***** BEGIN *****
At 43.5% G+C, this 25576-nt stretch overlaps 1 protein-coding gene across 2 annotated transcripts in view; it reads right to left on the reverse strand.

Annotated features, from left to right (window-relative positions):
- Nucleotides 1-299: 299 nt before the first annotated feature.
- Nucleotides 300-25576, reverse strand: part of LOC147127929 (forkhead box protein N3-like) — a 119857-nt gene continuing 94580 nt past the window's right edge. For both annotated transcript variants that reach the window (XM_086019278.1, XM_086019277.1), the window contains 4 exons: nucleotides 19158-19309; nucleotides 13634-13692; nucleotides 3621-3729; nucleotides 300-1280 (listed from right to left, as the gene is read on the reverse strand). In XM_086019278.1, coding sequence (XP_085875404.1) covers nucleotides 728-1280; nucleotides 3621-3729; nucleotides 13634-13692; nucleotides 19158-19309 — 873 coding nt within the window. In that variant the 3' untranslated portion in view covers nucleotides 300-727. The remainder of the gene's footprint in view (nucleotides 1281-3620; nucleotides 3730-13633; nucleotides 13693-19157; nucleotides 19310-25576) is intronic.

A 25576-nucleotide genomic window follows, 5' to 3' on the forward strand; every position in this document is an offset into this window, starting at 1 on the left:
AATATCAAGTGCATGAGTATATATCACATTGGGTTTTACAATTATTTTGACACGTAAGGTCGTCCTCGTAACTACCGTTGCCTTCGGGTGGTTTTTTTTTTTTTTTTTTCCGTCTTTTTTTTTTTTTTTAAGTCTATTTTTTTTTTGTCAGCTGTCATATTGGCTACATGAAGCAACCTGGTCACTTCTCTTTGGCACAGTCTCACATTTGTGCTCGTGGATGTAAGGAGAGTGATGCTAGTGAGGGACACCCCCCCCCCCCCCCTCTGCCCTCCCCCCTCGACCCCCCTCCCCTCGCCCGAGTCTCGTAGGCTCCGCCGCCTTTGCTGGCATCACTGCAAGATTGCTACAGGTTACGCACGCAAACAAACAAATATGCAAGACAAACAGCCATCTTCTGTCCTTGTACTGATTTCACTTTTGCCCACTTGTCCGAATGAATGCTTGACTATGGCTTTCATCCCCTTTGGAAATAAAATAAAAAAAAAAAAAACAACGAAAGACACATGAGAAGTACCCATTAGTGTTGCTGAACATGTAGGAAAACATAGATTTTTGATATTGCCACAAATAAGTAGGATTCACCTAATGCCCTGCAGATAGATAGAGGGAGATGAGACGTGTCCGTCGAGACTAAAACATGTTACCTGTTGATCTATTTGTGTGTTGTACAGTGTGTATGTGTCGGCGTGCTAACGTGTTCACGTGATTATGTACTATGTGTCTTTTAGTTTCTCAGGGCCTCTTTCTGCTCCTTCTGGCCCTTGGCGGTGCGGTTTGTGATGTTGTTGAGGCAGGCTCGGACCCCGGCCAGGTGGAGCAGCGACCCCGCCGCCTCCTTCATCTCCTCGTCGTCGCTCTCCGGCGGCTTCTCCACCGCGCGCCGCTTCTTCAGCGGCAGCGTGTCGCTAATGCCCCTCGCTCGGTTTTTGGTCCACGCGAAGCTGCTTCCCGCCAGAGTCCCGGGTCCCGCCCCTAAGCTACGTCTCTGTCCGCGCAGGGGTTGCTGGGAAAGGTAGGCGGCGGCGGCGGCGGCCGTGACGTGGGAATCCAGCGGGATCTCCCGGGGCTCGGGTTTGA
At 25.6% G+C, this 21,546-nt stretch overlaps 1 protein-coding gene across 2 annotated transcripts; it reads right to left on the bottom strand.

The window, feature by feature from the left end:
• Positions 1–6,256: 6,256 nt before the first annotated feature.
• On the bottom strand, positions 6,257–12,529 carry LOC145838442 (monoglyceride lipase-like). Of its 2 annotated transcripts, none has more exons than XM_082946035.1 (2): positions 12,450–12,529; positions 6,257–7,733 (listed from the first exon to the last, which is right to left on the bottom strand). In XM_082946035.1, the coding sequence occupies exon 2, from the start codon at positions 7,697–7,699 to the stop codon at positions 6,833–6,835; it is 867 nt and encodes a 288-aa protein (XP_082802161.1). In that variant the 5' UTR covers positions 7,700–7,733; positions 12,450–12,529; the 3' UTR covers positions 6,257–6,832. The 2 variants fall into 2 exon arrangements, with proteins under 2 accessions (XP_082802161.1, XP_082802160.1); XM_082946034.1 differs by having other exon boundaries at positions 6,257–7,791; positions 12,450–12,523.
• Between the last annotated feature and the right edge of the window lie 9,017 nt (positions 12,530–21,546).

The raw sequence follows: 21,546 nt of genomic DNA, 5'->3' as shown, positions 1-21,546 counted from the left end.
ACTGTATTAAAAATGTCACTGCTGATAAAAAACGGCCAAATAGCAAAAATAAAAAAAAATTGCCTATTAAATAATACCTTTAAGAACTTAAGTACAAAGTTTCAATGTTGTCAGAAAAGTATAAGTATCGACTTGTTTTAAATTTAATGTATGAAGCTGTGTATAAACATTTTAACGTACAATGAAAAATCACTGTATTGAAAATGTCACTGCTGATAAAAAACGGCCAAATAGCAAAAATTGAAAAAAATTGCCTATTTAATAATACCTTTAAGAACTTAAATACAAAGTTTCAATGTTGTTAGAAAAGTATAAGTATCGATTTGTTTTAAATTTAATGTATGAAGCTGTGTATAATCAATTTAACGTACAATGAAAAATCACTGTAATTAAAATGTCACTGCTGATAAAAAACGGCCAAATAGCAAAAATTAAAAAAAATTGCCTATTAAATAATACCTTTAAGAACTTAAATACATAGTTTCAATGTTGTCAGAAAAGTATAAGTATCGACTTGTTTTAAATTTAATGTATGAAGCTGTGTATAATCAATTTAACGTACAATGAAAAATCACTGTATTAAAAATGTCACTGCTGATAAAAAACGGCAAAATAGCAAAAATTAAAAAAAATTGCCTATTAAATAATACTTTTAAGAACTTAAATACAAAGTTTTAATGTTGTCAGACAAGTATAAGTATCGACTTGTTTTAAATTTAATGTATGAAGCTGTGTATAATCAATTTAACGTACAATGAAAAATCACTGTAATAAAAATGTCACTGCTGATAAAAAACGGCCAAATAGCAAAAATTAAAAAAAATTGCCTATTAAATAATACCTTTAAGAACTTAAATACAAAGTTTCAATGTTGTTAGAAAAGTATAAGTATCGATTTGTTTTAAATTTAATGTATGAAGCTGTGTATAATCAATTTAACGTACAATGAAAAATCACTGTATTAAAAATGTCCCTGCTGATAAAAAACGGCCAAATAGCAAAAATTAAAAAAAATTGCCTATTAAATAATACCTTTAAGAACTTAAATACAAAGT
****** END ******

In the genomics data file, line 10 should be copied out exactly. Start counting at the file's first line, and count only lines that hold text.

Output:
• On the bottom strand, positions 6,257–12,529 carry LOC145838442 (monoglyceride lipase-like). Of its 2 annotated transcripts, none has more exons than XM_082946035.1 (2): positions 12,450–12,529; positions 6,257–7,733 (listed from the first exon to the last, which is right to left on the bottom strand). In XM_082946035.1, the coding sequence occupies exon 2, from the start codon at positions 7,697–7,699 to the stop codon at positions 6,833–6,835; it is 867 nt and encodes a 288-aa protein (XP_082802161.1). In that variant the 5' UTR covers positions 7,700–7,733; positions 12,450–12,529; the 3' UTR covers positions 6,257–6,832. The 2 variants fall into 2 exon arrangements, with proteins under 2 accessions (XP_082802161.1, XP_082802160.1); XM_082946034.1 differs by having other exon boundaries at positions 6,257–7,791; positions 12,450–12,523.